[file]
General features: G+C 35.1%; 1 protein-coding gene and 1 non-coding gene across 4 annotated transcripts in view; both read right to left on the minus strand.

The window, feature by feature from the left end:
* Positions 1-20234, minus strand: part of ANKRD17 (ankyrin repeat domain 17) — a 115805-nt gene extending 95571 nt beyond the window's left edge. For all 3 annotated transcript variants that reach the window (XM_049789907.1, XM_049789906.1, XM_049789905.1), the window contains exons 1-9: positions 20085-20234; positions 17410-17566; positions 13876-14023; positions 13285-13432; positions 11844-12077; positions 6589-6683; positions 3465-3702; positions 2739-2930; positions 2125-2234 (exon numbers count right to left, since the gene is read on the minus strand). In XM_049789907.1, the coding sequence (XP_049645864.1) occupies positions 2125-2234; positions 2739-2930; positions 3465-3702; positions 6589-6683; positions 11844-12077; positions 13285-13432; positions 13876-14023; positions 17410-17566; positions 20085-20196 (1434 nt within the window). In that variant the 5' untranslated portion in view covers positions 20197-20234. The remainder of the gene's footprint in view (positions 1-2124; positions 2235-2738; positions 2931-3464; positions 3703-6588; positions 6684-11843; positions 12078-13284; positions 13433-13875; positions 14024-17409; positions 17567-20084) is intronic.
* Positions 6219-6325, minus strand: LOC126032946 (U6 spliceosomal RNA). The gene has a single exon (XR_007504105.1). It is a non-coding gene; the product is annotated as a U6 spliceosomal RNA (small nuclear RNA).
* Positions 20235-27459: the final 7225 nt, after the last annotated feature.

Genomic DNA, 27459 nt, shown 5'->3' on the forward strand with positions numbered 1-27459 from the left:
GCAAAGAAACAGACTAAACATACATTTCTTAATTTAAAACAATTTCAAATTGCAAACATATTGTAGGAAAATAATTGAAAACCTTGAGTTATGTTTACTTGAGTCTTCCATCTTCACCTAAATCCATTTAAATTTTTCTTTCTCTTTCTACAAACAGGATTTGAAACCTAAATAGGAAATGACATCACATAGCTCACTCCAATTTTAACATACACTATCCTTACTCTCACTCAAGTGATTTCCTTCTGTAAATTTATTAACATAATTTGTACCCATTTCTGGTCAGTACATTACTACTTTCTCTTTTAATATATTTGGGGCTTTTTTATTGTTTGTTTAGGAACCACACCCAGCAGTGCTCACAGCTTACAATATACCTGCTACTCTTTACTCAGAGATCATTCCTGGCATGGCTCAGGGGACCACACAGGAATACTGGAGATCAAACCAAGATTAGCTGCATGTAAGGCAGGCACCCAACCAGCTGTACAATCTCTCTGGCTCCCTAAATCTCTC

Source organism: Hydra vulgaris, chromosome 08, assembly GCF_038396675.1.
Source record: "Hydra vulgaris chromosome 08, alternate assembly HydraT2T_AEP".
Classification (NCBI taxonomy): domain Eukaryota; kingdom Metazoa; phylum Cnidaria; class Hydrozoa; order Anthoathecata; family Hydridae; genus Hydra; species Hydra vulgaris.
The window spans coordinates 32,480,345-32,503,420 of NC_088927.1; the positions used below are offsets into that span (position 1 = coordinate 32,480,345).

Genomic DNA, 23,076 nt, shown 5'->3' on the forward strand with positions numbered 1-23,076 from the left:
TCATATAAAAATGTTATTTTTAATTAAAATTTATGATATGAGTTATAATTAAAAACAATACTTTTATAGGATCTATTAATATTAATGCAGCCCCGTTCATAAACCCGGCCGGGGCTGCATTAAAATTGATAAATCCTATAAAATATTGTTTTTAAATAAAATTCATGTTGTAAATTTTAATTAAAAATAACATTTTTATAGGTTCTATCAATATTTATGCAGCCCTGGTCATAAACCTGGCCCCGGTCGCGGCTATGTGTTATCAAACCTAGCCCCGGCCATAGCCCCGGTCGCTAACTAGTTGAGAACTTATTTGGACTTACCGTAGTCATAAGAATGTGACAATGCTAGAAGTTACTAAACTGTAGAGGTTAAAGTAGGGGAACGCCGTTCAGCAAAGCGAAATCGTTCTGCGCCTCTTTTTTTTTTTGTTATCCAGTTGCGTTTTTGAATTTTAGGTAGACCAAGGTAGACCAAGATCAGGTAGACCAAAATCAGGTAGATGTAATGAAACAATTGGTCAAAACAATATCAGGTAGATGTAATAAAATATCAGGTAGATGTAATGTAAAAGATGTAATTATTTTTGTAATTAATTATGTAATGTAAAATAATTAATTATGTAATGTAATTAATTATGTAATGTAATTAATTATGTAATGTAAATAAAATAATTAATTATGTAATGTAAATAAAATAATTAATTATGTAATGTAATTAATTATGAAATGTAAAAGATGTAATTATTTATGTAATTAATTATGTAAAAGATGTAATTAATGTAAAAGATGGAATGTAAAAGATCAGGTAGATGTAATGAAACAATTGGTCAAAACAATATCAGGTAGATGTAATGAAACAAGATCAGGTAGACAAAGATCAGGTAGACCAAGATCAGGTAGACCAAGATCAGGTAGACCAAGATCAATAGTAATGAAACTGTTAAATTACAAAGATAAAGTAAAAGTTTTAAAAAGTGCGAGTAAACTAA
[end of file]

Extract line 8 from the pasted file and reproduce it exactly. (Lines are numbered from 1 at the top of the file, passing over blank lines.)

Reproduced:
Source organism: Hydra vulgaris, chromosome 08, assembly GCF_038396675.1.